Infrastructure

Mountain Biking in City Limits?

An avid mountain biker, this summer I had the opportunity to experience the unique town-trail dynamic of two very different cities in the Eastern United States, namely Columbia, South Carolina and Rochester, New York. Though not the rugged, remote destination trails that might attract mountain biking aficionados from all corners of the country, both cities’ trail systems draw a substantial number of local and regional users.

Mountain biking routes are usually relegated to the wilderness and hinterlands, far removed from downtown areas. Although some cities have seen the development of pump tracks and other urban outlets for off-road biking, such as the I-5 Colonnade Mountain Bike Skills Park in Seattle, WA, true mountain biking trails in close proximity to city centers remain rare.

It is worth noting that mountain biking is an activity not equally available to all members of a community. Though a trail system is not a country club, mountain biking is a hobby that requires a relatively high capital investment both at the outset and over time. Urban mountain biking trails, however, are the type of recreational amenity that urbanists expect will attract skilled workforces that are an increasingly vital element of many local and regional economies.

Much of my leisure time riding occurs on the trails of Harbison State Forest in Columbia. In the interest of full disclosure, I am a resident of Columbia and the Secretary of Midlands Southern Off-Road Bicycle Association SORBA, a local chapter of the International Mountain Biking Association. Formed within the past year, Midlands SORBA members conduct trail maintenance, organize group rides, and generally lobby for more and better trails within the central counties of South Carolina.

Harbison State Forest is located about 8 miles from downtown Columbia. The forest is bordered by a major local road, a residential road, a river, and several quiet housing developments. It is one of the largest urban green spaces within city limits in the eastern U.S. Located within a few miles of several highway interchanges, the forest attracts large crowds on weekday evenings and weekends.

The trail system at Harbison is multi-use, hosting runners, hikers, and dog walkers in addition to a substantial mountain biking crowd. The trail system is even large enough to host races. Though the multi-purpose nature of the trail system makes it a highly utilized local asset, the trails are not what most avid mountain bikers consider ideal. Much of the mileage is “doubletrack” – wide enough for a golf cart to drive through and thus an excellent entree into the world of mountain biking for newbies but not a formidable challenge for more seasoned enthusiasts. The rocky, sometimes sandy, trails are surrounded by pine trees. Although the trail system is built in a forest, riders may still hear traffic and the occasional lawn mower as they ride along the back of a housing development on the outer loops.


A friend of the writer enjoys the Harbison trails on a gray fall morning.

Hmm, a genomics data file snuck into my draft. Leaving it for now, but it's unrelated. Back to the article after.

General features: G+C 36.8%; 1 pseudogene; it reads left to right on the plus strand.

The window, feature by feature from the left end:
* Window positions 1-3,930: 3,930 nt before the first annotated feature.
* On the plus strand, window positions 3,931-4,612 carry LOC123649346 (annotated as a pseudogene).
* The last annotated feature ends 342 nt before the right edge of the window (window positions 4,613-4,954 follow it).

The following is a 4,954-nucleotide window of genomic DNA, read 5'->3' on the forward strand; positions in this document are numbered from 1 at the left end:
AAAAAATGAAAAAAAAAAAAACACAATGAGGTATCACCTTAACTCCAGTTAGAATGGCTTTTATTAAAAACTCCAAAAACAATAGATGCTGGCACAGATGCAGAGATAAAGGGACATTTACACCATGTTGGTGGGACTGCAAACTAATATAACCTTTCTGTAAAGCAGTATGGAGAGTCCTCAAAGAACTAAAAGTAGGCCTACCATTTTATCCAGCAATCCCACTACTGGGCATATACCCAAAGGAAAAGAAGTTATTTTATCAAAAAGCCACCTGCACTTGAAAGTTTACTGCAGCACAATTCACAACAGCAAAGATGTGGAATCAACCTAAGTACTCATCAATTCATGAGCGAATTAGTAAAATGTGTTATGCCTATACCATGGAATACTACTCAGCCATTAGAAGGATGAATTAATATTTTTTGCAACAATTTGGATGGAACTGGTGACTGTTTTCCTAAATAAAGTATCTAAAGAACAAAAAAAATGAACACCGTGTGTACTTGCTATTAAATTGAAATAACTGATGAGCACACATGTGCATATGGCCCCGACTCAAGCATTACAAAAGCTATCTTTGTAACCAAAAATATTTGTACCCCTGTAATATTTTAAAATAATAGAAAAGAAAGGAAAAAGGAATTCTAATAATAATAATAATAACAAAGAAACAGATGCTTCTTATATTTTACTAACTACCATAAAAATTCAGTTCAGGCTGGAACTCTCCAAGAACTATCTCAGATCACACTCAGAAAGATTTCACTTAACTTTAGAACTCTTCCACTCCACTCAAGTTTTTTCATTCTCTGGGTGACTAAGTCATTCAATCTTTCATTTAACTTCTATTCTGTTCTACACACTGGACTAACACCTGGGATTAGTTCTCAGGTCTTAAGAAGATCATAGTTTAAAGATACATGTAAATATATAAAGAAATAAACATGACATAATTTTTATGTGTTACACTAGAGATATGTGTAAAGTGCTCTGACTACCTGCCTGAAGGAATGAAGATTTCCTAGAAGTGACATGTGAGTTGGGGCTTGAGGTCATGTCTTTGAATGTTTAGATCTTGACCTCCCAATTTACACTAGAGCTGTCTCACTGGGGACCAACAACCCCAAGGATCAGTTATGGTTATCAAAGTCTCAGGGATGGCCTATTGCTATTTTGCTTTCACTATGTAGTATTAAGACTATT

While in the Rochester area this summer, I rode trails close to the city’s downtown at Tryon Park and Irondequoit Bay Park West. Like Harbison State Forest, Rochester’s trails are located just off major roadways and adjoin quiet residential areas. In contrast to Harbison, much more of the trail network in Rochester is singletrack that has become smooth and well-sculpted by years of hard labor and frequent use. Their smooth surface makes the trails fun to ride, offering riders quick ups and downs and some curves through trees. Rochester’s trails offer less total mileage and are less hospitable to non-biking users. While I crossed paths with a few trail users, I saw fewer than I would have on a similar day in Columbia.

The Rochester riding experience affords a greater sense of the city. The trails are closer to major roads and less sheltered by trees, providing the auditory stimulation of heavy traffic. Along many of the low-lying sections in Tryon Park, the smell of sewage radiates around the trail. A rider may also come across more evidence of urban life on these trails. We saw a few piles of shattered glass both on and along the trail, an occasional cement slab, and a pile of hastily-discarded garbage.

Because the trails of Rochester and Columbia are not hidden deep in wilderness, they offer fun and unique riding experiences close to residential and employment rich business areas. The popularity of each cities’ trails among local riders also serves an important function in the health and recreation ethos of their respective communities. The trails are not only convenient for adults, but also for local teenagers who are able to take up mountain biking in their own backyards. This overall ease of access means that more local residents will give mountain biking a try and stick with it. Mountain biking then becomes a path to health and a boost to local businesses that sell and maintain equipment.

While neither Columbia nor Rochester may boast the famous mountain biking destination trails pictured in mountain biking magazines, both cities offer convenient riding experiences enjoyed by many local riders each week. For riders in these cities, the wooded havens offered by their trail systems are an invaluable local amenity.

Colby King is a PhD candidate at the University of South Carolina who studies urban sociology and stratification. Find his blog at www.colbyking.com and hear the latest Midlands SORBA news via Facebook and Twitter

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